Health experts urge people to get flu shots ahead of flu season
Typically, a flu season in the U.S. will lead to 810,000 hospitalizations and 61,000 deaths.
Those rates have been much lower in recent years because the preventative measures taken for COVID also reduced circulation of influenza.
Health experts are concerned about this upcoming flu season.
There are fewer COVID-19 preventative measures in place as deaths and hospitalizations from the virus decline.
But because of those measures in the past preventing a high activity flu season, health experts are worried people’s immune systems might not be as strong if they get the flu this year.
Allyson Balthazor is a clinical pharmacist who is completing her first year of pharmacy residency at Aspirus Wausau Hospital.
“The number one thing you can do to minimize your risk of getting the flu is get your flu shot, in addition, normal hand hygiene habits that we’re all so familiar with now, things like washing our hands, not touching our face and avoiding people who are sick with the flu," said Balthazor.
The flu vaccine is recommended for anyone six months and older.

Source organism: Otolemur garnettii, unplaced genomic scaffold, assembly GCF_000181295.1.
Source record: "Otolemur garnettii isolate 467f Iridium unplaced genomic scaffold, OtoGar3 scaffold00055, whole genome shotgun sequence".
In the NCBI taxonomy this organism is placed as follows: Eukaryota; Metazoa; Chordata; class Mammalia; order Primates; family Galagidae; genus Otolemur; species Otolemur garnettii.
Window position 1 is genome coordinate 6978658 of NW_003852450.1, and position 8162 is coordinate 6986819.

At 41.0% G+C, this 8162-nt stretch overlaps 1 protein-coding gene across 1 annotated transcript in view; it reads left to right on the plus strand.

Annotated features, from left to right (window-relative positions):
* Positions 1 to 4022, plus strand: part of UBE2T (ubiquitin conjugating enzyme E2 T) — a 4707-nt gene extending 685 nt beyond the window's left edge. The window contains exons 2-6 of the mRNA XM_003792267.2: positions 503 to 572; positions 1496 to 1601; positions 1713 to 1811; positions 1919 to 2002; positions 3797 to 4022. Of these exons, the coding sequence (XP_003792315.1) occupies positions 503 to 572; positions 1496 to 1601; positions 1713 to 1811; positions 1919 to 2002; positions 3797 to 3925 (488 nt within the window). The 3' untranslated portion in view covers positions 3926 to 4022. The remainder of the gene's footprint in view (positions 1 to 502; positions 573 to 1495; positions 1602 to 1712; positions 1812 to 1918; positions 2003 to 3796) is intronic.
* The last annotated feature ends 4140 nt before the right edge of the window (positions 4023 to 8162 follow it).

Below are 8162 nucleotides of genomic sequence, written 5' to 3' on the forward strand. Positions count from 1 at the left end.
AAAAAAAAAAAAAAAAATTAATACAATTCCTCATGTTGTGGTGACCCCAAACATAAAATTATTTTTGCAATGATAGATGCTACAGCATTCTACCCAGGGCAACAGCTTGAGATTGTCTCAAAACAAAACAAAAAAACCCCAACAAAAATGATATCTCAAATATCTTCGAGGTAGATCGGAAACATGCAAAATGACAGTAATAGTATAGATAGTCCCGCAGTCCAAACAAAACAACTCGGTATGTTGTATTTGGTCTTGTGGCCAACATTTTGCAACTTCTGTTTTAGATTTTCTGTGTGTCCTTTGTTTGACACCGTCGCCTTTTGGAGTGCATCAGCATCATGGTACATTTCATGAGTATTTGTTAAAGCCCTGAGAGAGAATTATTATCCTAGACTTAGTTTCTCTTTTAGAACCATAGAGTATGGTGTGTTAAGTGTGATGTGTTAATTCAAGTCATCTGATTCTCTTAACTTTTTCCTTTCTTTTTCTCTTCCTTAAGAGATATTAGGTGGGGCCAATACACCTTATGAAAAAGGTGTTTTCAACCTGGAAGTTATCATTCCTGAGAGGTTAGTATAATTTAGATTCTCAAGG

Those at who are at higher risk are strongly recommended to get the flu shot. That includes people who are pregnant, children younger than 2 years old, adults older than 65, and people with a chronic health condition like asthma, heart disease, and diabetes.
“The best time to get the flu shot would be September and October. Getting the flu shot too early might mean that you’re not protected later on in the flu season. So we recommend September and October. If you get it later than that, that’s okay," said Balthazor.
Aspirus will be offering flu shots at its primary care clinics starting mid-to-late September.
You can call your primary care clinic to set up an appointment.
Many health departments have upcoming flu vaccine clinics.
Oneida County Health Department has some that offer both the flu and COVID booster vaccines.
You can get both shots at the same time.
Many pharmacies are also offering both shots.
Balthazor recommends talking to your health care provider if you have questions about any vaccine and what is best for you.